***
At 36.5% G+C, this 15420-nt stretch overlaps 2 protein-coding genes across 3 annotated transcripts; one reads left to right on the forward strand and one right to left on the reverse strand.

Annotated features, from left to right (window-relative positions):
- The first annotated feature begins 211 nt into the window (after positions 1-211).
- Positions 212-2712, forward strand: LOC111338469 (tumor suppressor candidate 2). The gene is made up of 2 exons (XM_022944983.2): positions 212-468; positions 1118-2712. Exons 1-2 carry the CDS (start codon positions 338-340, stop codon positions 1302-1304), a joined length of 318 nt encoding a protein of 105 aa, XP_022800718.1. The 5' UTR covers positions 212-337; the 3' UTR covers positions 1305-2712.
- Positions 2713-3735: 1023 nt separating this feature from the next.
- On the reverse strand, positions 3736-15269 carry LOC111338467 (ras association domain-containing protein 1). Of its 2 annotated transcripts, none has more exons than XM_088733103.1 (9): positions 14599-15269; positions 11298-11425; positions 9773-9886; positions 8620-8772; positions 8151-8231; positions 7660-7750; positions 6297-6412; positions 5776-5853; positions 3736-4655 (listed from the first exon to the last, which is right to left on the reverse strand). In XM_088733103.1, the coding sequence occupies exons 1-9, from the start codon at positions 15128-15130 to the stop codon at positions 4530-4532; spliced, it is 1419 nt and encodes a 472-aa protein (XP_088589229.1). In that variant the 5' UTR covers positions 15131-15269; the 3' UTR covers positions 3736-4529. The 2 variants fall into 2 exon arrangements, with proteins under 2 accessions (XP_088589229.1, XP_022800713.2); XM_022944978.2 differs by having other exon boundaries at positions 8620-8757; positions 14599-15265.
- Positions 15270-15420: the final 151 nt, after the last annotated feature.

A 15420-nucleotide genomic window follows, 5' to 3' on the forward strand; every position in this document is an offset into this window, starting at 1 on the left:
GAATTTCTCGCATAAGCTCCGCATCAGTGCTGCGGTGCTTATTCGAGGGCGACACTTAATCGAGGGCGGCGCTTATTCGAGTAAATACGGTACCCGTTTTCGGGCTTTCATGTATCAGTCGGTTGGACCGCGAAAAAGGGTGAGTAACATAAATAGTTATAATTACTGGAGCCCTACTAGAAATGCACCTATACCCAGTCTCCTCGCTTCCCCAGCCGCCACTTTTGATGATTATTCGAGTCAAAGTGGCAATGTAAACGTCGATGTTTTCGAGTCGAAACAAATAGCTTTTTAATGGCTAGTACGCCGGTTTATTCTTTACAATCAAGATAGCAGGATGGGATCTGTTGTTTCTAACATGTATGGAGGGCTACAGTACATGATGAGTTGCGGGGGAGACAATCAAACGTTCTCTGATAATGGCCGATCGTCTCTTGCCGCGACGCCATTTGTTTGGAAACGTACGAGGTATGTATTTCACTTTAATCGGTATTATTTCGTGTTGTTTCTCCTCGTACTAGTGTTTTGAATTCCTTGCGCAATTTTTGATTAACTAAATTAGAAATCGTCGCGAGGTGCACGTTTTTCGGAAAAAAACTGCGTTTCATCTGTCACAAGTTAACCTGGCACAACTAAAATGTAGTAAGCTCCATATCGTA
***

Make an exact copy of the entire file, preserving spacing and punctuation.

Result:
At 36.5% G+C, this 15420-nt stretch overlaps 2 protein-coding genes across 3 annotated transcripts; one reads left to right on the forward strand and one right to left on the reverse strand.

Annotated features, from left to right (window-relative positions):
- The first annotated feature begins 211 nt into the window (after positions 1-211).
- Positions 212-2712, forward strand: LOC111338469 (tumor suppressor candidate 2). The gene is made up of 2 exons (XM_022944983.2): positions 212-468; positions 1118-2712. Exons 1-2 carry the CDS (start codon positions 338-340, stop codon positions 1302-1304), a joined length of 318 nt encoding a protein of 105 aa, XP_022800718.1. The 5' UTR covers positions 212-337; the 3' UTR covers positions 1305-2712.
- Positions 2713-3735: 1023 nt separating this feature from the next.
- On the reverse strand, positions 3736-15269 carry LOC111338467 (ras association domain-containing protein 1). Of its 2 annotated transcripts, none has more exons than XM_088733103.1 (9): positions 14599-15269; positions 11298-11425; positions 9773-9886; positions 8620-8772; positions 8151-8231; positions 7660-7750; positions 6297-6412; positions 5776-5853; positions 3736-4655 (listed from the first exon to the last, which is right to left on the reverse strand). In XM_088733103.1, the coding sequence occupies exons 1-9, from the start codon at positions 15128-15130 to the stop codon at positions 4530-4532; spliced, it is 1419 nt and encodes a 472-aa protein (XP_088589229.1). In that variant the 5' UTR covers positions 15131-15269; the 3' UTR covers positions 3736-4529. The 2 variants fall into 2 exon arrangements, with proteins under 2 accessions (XP_088589229.1, XP_022800713.2); XM_022944978.2 differs by having other exon boundaries at positions 8620-8757; positions 14599-15265.
- Positions 15270-15420: the final 151 nt, after the last annotated feature.

A 15420-nucleotide genomic window follows, 5' to 3' on the forward strand; every position in this document is an offset into this window, starting at 1 on the left:
GAATTTCTCGCATAAGCTCCGCATCAGTGCTGCGGTGCTTATTCGAGGGCGACACTTAATCGAGGGCGGCGCTTATTCGAGTAAATACGGTACCCGTTTTCGGGCTTTCATGTATCAGTCGGTTGGACCGCGAAAAAGGGTGAGTAACATAAATAGTTATAATTACTGGAGCCCTACTAGAAATGCACCTATACCCAGTCTCCTCGCTTCCCCAGCCGCCACTTTTGATGATTATTCGAGTCAAAGTGGCAATGTAAACGTCGATGTTTTCGAGTCGAAACAAATAGCTTTTTAATGGCTAGTACGCCGGTTTATTCTTTACAATCAAGATAGCAGGATGGGATCTGTTGTTTCTAACATGTATGGAGGGCTACAGTACATGATGAGTTGCGGGGGAGACAATCAAACGTTCTCTGATAATGGCCGATCGTCTCTTGCCGCGACGCCATTTGTTTGGAAACGTACGAGGTATGTATTTCACTTTAATCGGTATTATTTCGTGTTGTTTCTCCTCGTACTAGTGTTTTGAATTCCTTGCGCAATTTTTGATTAACTAAATTAGAAATCGTCGCGAGGTGCACGTTTTTCGGAAAAAAACTGCGTTTCATCTGTCACAAGTTAACCTGGCACAACTAAAATGTAGTAAGCTCCATATCGTA